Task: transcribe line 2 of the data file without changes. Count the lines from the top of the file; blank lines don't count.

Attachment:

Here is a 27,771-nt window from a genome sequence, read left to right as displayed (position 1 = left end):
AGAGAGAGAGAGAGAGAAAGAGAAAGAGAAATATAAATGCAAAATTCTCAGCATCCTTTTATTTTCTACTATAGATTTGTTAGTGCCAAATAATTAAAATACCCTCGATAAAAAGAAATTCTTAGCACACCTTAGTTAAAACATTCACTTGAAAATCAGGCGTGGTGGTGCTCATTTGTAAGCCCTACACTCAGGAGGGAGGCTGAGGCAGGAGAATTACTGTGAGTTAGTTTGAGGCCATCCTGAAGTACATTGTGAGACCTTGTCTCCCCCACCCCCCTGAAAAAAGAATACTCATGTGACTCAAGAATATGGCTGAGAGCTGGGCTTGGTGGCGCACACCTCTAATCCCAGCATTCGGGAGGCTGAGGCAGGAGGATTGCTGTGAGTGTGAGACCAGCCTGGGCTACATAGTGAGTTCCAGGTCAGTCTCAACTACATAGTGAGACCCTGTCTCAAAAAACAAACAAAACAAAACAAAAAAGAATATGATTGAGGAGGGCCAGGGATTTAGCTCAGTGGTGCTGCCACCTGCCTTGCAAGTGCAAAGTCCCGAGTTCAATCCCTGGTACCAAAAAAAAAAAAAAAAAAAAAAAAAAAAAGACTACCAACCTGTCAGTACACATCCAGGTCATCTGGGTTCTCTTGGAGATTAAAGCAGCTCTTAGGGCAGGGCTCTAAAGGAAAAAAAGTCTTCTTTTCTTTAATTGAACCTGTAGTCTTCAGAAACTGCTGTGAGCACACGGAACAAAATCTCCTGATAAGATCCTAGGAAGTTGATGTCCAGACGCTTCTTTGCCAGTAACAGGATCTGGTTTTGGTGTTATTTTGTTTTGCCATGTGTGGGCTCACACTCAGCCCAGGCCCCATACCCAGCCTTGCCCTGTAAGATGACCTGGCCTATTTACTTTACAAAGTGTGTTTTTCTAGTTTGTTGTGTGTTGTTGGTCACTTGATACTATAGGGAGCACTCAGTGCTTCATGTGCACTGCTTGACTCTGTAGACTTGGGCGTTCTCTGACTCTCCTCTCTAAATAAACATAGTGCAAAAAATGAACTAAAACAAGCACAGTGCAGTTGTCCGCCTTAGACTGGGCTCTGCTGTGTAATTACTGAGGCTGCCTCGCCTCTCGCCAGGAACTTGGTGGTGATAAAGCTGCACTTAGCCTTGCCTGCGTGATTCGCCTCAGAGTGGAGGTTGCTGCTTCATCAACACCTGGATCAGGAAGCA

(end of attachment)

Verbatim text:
AGAGAGAGAGAGAGAGAAAGAGAAAGAGAAATATAAATGCAAAATTCTCAGCATCCTTTTATTTTCTACTATAGATTTGTTAGTGCCAAATAATTAAAATACCCTCGATAAAAAGAAATTCTTAGCACACCTTAGTTAAAACATTCACTTGAAAATCAGGCGTGGTGGTGCTCATTTGTAAGCCCTACACTCAGGAGGGAGGCTGAGGCAGGAGAATTACTGTGAGTTAGTTTGAGGCCATCCTGAAGTACATTGTGAGACCTTGTCTCCCCCACCCCCCTGAAAAAAGAATACTCATGTGACTCAAGAATATGGCTGAGAGCTGGGCTTGGTGGCGCACACCTCTAATCCCAGCATTCGGGAGGCTGAGGCAGGAGGATTGCTGTGAGTGTGAGACCAGCCTGGGCTACATAGTGAGTTCCAGGTCAGTCTCAACTACATAGTGAGACCCTGTCTCAAAAAACAAACAAAACAAAACAAAAAAGAATATGATTGAGGAGGGCCAGGGATTTAGCTCAGTGGTGCTGCCACCTGCCTTGCAAGTGCAAAGTCCCGAGTTCAATCCCTGGTACCAAAAAAAAAAAAAAAAAAAAAAAAAAAAAGACTACCAACCTGTCAGTACACATCCAGGTCATCTGGGTTCTCTTGGAGATTAAAGCAGCTCTTAGGGCAGGGCTCTAAAGGAAAAAAAGTCTTCTTTTCTTTAATTGAACCTGTAGTCTTCAGAAACTGCTGTGAGCACACGGAACAAAATCTCCTGATAAGATCCTAGGAAGTTGATGTCCAGACGCTTCTTTGCCAGTAACAGGATCTGGTTTTGGTGTTATTTTGTTTTGCCATGTGTGGGCTCACACTCAGCCCAGGCCCCATACCCAGCCTTGCCCTGTAAGATGACCTGGCCTATTTACTTTACAAAGTGTGTTTTTCTAGTTTGTTGTGTGTTGTTGGTCACTTGATACTATAGGGAGCACTCAGTGCTTCATGTGCACTGCTTGACTCTGTAGACTTGGGCGTTCTCTGACTCTCCTCTCTAAATAAACATAGTGCAAAAAATGAACTAAAACAAGCACAGTGCAGTTGTCCGCCTTAGACTGGGCTCTGCTGTGTAATTACTGAGGCTGCCTCGCCTCTCGCCAGGAACTTGGTGGTGATAAAGCTGCACTTAGCCTTGCCTGCGTGATTCGCCTCAGAGTGGAGGTTGCTGCTTCATCAACACCTGGATCAGGAAGCA